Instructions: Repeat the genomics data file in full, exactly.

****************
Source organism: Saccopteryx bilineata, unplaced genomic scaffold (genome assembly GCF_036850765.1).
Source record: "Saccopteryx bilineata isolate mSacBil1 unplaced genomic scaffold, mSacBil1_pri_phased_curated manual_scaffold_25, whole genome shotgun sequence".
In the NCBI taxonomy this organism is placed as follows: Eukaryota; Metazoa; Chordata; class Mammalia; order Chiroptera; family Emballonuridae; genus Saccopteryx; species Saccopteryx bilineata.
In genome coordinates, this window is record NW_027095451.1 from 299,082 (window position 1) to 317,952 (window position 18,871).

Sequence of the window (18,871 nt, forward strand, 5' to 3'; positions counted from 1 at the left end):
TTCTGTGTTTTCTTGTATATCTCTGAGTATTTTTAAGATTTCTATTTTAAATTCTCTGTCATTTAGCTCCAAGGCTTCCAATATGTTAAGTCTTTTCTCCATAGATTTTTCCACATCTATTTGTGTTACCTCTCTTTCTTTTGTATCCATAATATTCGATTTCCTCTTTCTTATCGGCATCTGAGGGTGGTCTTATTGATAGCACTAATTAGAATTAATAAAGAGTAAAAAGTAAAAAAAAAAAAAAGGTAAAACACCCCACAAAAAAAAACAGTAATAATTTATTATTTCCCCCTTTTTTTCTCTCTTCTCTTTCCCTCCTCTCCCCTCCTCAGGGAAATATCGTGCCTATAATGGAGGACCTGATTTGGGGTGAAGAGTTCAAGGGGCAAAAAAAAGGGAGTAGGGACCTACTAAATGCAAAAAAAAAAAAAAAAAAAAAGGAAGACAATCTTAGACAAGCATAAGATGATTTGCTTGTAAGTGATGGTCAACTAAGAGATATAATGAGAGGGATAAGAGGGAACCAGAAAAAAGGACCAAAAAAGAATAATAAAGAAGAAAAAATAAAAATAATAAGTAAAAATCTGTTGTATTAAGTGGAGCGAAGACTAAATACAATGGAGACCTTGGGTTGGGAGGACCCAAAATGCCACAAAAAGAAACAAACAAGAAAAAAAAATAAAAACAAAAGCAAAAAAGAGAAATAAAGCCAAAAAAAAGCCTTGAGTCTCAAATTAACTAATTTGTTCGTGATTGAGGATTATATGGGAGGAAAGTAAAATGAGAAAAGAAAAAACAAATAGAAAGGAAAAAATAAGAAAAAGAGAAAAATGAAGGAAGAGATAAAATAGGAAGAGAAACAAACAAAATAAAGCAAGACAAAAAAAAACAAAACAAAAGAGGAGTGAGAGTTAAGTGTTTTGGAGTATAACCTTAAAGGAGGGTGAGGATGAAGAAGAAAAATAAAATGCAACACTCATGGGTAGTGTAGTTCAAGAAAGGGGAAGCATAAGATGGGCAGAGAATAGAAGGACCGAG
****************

Source organism: Saccopteryx bilineata, unplaced genomic scaffold (genome assembly GCF_036850765.1).
Source record: "Saccopteryx bilineata isolate mSacBil1 unplaced genomic scaffold, mSacBil1_pri_phased_curated manual_scaffold_25, whole genome shotgun sequence".
In the NCBI taxonomy this organism is placed as follows: Eukaryota; Metazoa; Chordata; class Mammalia; order Chiroptera; family Emballonuridae; genus Saccopteryx; species Saccopteryx bilineata.
In genome coordinates, this window is record NW_027095451.1 from 299,082 (window position 1) to 317,952 (window position 18,871).

Sequence of the window (18,871 nt, forward strand, 5' to 3'; positions counted from 1 at the left end):
TTCTGTGTTTTCTTGTATATCTCTGAGTATTTTTAAGATTTCTATTTTAAATTCTCTGTCATTTAGCTCCAAGGCTTCCAATATGTTAAGTCTTTTCTCCATAGATTTTTCCACATCTATTTGTGTTACCTCTCTTTCTTTTGTATCCATAATATTCGATTTCCTCTTTCTTATCGGCATCTGAGGGTGGTCTTATTGATAGCACTAATTAGAATTAATAAAGAGTAAAAAGTAAAAAAAAAAAAAAGGTAAAACACCCCACAAAAAAAAACAGTAATAATTTATTATTTCCCCCTTTTTTTCTCTCTTCTCTTTCCCTCCTCTCCCCTCCTCAGGGAAATATCGTGCCTATAATGGAGGACCTGATTTGGGGTGAAGAGTTCAAGGGGCAAAAAAAAGGGAGTAGGGACCTACTAAATGCAAAAAAAAAAAAAAAAAAAAAGGAAGACAATCTTAGACAAGCATAAGATGATTTGCTTGTAAGTGATGGTCAACTAAGAGATATAATGAGAGGGATAAGAGGGAACCAGAAAAAAGGACCAAAAAAGAATAATAAAGAAGAAAAAATAAAAATAATAAGTAAAAATCTGTTGTATTAAGTGGAGCGAAGACTAAATACAATGGAGACCTTGGGTTGGGAGGACCCAAAATGCCACAAAAAGAAACAAACAAGAAAAAAAAATAAAAACAAAAGCAAAAAAGAGAAATAAAGCCAAAAAAAAGCCTTGAGTCTCAAATTAACTAATTTGTTCGTGATTGAGGATTATATGGGAGGAAAGTAAAATGAGAAAAGAAAAAACAAATAGAAAGGAAAAAATAAGAAAAAGAGAAAAATGAAGGAAGAGATAAAATAGGAAGAGAAACAAACAAAATAAAGCAAGACAAAAAAAAACAAAACAAAAGAGGAGTGAGAGTTAAGTGTTTTGGAGTATAACCTTAAAGGAGGGTGAGGATGAAGAAGAAAAATAAAATGCAACACTCATGGGTAGTGTAGTTCAAGAAAGGGGAAGCATAAGATGGGCAGAGAATAGAAGGACCGAG